The Asian Pacific American Law Students Association (“APALSA”) is an organization for students interested in all aspects of the Far East. According to their student organization page, the group’s mission is “to establish a network with graduates and Asian practitioners in the greater Hartford area to learn about career opportunities and obstacles they have encountered and overcome.”
APALSA President Nicole Ackerman stresses that students of any background are invited to join. “We are a small group on a big campus, which makes it feel like a family,” said Ackerman.
APALSA puts on several events each semester. This past fall, APALSA’s main event was the Annual Mid-Autumn celebration, which featured Chinese food and music. They also planned an informal social gathering in West Hartford Center, and a night of dinner and bowling aimed to allow 1Ls to network with upper classmen. In February, students attended a conference on Law and Public Policy hosted by Harvard Law School’s own APALSA group. At the conference, panelists showcased the accomplishments of Asian Americans in the legal community, as well as presented a diverse range of perspectives on social, political and cultural issues.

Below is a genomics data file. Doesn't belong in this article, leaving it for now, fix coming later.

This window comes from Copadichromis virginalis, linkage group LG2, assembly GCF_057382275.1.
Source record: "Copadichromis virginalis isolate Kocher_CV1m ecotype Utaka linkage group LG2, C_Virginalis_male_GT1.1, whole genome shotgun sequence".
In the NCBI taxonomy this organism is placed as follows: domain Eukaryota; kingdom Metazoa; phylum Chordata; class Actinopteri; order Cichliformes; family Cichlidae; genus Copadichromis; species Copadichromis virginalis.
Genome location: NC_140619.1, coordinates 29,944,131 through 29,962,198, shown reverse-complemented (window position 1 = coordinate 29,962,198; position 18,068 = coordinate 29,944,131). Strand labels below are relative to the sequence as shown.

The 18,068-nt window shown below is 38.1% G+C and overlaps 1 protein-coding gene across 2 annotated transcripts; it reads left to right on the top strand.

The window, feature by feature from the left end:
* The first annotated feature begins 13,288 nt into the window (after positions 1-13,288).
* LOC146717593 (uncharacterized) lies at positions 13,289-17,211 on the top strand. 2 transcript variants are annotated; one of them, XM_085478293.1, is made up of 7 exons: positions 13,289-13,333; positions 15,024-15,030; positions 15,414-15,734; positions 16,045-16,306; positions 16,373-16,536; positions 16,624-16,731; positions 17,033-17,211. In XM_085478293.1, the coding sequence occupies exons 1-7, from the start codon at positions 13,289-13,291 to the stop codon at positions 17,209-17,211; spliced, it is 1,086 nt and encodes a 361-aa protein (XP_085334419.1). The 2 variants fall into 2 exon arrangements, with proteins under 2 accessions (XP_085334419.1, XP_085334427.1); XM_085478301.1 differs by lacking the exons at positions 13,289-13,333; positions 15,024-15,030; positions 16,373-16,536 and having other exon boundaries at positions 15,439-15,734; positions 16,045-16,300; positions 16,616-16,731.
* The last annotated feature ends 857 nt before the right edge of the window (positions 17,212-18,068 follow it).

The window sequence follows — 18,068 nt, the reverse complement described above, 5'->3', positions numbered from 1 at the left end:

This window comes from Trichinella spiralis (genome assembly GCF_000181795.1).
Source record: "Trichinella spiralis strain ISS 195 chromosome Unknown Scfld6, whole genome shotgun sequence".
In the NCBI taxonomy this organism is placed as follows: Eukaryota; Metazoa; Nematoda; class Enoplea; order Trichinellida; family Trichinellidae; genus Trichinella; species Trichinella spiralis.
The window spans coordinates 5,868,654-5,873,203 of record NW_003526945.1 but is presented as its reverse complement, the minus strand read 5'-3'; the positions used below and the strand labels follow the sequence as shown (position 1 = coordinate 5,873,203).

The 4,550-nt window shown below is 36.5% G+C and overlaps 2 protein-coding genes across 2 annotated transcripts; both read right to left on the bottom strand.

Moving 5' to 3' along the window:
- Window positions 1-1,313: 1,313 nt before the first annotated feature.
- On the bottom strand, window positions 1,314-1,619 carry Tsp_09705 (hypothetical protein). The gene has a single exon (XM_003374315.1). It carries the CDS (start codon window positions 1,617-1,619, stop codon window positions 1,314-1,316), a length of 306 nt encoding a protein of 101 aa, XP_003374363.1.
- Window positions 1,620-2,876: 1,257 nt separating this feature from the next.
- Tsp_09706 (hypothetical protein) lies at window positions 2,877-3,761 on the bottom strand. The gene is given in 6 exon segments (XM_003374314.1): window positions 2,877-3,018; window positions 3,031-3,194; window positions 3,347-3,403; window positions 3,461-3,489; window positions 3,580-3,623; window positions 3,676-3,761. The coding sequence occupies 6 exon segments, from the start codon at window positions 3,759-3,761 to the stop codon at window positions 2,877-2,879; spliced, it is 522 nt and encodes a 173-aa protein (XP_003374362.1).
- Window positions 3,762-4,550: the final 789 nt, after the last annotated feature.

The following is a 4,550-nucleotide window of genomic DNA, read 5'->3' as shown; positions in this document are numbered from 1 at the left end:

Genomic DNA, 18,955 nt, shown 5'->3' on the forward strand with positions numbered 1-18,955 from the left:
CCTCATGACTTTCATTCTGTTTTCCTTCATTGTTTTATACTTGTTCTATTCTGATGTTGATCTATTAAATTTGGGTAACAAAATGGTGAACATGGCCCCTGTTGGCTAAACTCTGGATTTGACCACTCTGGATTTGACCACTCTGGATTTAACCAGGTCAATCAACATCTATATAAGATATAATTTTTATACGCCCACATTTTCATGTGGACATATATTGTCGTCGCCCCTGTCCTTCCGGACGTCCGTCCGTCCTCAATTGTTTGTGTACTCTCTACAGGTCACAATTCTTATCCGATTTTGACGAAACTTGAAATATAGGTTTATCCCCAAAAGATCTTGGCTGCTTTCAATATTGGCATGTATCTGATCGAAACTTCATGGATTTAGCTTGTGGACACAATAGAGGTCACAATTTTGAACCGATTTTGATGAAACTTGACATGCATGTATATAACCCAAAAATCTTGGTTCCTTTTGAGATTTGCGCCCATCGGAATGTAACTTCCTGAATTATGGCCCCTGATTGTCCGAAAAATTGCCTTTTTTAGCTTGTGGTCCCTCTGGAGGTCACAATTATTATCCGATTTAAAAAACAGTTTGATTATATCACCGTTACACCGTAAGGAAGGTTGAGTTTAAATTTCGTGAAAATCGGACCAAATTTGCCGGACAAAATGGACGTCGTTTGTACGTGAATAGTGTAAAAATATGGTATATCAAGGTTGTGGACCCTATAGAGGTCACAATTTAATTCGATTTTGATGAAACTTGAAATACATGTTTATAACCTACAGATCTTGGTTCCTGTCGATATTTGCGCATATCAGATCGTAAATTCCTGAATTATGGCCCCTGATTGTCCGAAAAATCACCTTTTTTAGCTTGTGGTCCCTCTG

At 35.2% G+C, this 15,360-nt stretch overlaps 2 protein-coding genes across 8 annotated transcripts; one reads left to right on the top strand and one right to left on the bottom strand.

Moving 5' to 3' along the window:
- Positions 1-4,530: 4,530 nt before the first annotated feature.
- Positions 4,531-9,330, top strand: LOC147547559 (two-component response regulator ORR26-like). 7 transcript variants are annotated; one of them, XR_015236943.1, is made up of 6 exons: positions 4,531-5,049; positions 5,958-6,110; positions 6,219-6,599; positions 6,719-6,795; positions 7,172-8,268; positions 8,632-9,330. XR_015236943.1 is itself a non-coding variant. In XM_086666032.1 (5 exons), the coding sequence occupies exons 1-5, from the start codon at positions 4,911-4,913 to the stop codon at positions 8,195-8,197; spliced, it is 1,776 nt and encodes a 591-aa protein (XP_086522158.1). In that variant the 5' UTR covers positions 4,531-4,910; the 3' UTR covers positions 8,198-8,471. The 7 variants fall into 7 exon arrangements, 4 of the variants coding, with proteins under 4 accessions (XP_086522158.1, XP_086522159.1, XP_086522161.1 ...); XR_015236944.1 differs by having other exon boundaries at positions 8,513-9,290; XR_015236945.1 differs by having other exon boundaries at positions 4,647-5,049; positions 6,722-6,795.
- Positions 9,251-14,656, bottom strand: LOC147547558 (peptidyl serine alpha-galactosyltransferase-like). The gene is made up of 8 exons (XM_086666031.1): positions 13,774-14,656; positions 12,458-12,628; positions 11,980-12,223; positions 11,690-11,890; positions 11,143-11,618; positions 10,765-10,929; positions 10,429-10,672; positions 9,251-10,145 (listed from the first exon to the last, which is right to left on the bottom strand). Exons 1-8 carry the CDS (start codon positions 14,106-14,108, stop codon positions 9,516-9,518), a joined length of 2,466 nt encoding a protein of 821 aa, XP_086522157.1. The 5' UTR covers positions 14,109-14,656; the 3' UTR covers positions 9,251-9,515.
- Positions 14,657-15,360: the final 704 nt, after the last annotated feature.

APALSA also maintains a relationship with the Connecticut Asian Pacific American Bar Association (CAPABA), and APALSA facilitates students forming mentor/ mentee connections with local practitioners through a program hosted by Lawyers for Collaborative Diversity.
Other events planned for this spring semester include: a Diversity Week panel on Asian Americans and Invisibility in Places of Power; a Tea Tasting on April 7, which is co-hosted with SALSA; and a social event such as laser tag or roller-blading, said Ackerman. APALSA’s election meeting for the 2014-2015 executive board will be Monday, April 21st, at 12:30pm in Chase 210.
“The executive board has the freedom to make APALSA whatever they want to, and it would be great to see new ideas brought to the table,” said Ackerman. Consider running for a position if you would like to get more involved.